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If you're not a citizen of the United States, you are not allowed to vote. If you're dead, you're not allowed to vote. If you move, you're not allowed to vote at your old address.
Florida wants to clean up its messy voter rolls, filled with problems like those. The Feds protested, claiming it would "disenfranchise" some voters, their favorite catch-all that requires no proof. Now they have changed their minds. CNS News reports:
In a victory for Republicans, the federal government has agreed to let Florida use a law enforcement database to challenge people's right to vote if they are suspected of not being U.S. citizens.
The agreement, made in a letter to Florida Gov. Rick Scott's administration that was obtained by The Associated Press, grants the state access to a list of resident noncitizens maintained by the Homeland Security Department. The Obama administration had denied Florida's request for months but relented after a judge ruled in the state's favor in a related voter-purge matter.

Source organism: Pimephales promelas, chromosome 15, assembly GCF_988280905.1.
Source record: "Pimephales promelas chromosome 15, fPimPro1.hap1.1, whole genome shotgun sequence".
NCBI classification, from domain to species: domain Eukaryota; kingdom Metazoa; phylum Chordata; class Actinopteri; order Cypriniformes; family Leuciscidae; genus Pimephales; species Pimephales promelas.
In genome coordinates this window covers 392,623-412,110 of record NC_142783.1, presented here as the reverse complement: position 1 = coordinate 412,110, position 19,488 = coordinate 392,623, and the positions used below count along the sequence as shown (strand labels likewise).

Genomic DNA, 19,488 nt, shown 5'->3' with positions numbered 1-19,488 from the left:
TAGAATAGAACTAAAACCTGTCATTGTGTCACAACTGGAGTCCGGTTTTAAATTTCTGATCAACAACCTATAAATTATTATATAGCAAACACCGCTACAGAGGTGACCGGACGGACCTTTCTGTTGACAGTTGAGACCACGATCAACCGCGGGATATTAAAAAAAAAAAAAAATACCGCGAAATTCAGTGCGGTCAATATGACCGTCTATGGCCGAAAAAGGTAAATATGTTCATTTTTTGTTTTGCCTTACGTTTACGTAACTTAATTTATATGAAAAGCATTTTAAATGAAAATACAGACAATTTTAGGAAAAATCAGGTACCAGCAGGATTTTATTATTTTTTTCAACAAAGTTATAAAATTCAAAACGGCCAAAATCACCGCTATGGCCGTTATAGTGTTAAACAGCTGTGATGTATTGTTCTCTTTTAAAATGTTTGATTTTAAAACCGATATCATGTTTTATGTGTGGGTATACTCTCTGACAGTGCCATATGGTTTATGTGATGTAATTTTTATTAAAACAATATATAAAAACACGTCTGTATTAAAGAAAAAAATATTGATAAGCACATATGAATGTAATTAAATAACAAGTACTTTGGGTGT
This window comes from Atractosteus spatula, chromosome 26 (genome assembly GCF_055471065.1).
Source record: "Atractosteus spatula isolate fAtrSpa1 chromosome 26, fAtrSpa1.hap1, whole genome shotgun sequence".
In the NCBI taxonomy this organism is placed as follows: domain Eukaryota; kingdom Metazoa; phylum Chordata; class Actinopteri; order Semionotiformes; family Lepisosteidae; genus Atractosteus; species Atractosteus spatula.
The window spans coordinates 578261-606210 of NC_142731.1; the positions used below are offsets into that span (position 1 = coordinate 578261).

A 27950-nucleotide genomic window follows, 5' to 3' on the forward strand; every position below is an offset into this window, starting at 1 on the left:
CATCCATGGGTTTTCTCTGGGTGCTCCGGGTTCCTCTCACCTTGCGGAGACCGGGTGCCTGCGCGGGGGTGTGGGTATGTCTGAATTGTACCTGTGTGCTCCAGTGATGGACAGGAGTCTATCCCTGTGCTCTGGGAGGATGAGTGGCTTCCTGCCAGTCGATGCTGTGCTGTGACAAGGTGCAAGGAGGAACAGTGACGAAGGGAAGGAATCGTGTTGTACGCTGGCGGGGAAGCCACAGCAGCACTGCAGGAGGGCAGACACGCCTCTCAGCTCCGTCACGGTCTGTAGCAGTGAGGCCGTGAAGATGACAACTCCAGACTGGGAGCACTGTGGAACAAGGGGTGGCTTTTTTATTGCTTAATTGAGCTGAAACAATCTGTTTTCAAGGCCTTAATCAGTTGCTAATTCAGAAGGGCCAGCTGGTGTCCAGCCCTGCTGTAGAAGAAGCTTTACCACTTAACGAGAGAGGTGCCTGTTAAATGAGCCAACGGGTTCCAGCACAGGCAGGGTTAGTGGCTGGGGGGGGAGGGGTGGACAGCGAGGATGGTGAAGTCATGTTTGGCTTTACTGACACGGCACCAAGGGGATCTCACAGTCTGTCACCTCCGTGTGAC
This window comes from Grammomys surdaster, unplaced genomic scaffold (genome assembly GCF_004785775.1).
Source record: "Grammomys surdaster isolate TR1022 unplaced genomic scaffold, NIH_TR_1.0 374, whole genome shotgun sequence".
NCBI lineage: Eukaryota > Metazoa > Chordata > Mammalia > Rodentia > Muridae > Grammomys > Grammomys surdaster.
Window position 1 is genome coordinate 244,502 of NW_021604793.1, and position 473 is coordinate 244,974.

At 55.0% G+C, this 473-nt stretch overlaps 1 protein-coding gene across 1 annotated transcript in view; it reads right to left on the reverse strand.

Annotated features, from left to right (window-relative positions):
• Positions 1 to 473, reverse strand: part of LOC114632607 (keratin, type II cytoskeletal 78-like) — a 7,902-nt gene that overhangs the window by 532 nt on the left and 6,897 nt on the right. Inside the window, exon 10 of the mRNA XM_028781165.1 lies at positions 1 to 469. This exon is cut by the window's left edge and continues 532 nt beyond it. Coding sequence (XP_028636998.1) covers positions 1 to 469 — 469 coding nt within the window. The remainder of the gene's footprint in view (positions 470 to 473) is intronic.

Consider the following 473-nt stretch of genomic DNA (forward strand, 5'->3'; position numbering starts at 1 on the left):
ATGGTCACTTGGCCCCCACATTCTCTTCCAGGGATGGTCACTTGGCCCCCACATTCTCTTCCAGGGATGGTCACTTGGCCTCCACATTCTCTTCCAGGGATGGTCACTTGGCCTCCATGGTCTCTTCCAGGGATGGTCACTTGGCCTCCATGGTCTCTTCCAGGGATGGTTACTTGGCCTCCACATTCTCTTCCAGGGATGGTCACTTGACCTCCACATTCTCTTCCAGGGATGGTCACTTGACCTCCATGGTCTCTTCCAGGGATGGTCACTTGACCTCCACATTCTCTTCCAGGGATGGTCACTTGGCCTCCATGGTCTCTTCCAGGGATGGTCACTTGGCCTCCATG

Voting rights groups, while acknowledging that noncitizens have no right to vote, have expressed alarm about using such data for a purpose not originally intended: purging voter lists of ineligible people. They also say voter purges less than four months before a presidential election might leave insufficient time to correct mistakes stemming from faulty data or other problems.